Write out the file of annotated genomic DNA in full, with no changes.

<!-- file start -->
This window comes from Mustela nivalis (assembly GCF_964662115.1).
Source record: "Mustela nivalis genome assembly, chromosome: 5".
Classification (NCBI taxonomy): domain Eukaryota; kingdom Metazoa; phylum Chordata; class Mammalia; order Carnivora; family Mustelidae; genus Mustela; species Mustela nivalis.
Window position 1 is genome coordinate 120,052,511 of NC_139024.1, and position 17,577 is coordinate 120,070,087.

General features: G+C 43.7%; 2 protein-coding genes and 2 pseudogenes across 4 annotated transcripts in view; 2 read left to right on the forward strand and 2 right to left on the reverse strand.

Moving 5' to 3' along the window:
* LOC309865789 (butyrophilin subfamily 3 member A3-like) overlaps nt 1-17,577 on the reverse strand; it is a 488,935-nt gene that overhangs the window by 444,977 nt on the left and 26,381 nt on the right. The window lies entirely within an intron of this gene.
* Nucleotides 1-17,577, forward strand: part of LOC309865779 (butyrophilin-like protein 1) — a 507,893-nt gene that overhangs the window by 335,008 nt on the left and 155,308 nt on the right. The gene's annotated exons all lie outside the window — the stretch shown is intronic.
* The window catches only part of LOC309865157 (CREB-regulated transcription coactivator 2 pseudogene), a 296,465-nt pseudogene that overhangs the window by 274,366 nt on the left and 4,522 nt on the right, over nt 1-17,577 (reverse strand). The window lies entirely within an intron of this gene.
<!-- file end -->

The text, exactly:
This window comes from Mustela nivalis (assembly GCF_964662115.1).
Source record: "Mustela nivalis genome assembly, chromosome: 5".
Classification (NCBI taxonomy): domain Eukaryota; kingdom Metazoa; phylum Chordata; class Mammalia; order Carnivora; family Mustelidae; genus Mustela; species Mustela nivalis.
Window position 1 is genome coordinate 120,052,511 of NC_139024.1, and position 17,577 is coordinate 120,070,087.

General features: G+C 43.7%; 2 protein-coding genes and 2 pseudogenes across 4 annotated transcripts in view; 2 read left to right on the forward strand and 2 right to left on the reverse strand.

Moving 5' to 3' along the window:
* LOC309865789 (butyrophilin subfamily 3 member A3-like) overlaps nt 1-17,577 on the reverse strand; it is a 488,935-nt gene that overhangs the window by 444,977 nt on the left and 26,381 nt on the right. The window lies entirely within an intron of this gene.
* Nucleotides 1-17,577, forward strand: part of LOC309865779 (butyrophilin-like protein 1) — a 507,893-nt gene that overhangs the window by 335,008 nt on the left and 155,308 nt on the right. The gene's annotated exons all lie outside the window — the stretch shown is intronic.
* The window catches only part of LOC309865157 (CREB-regulated transcription coactivator 2 pseudogene), a 296,465-nt pseudogene that overhangs the window by 274,366 nt on the left and 4,522 nt on the right, over nt 1-17,577 (reverse strand). The window lies entirely within an intron of this gene.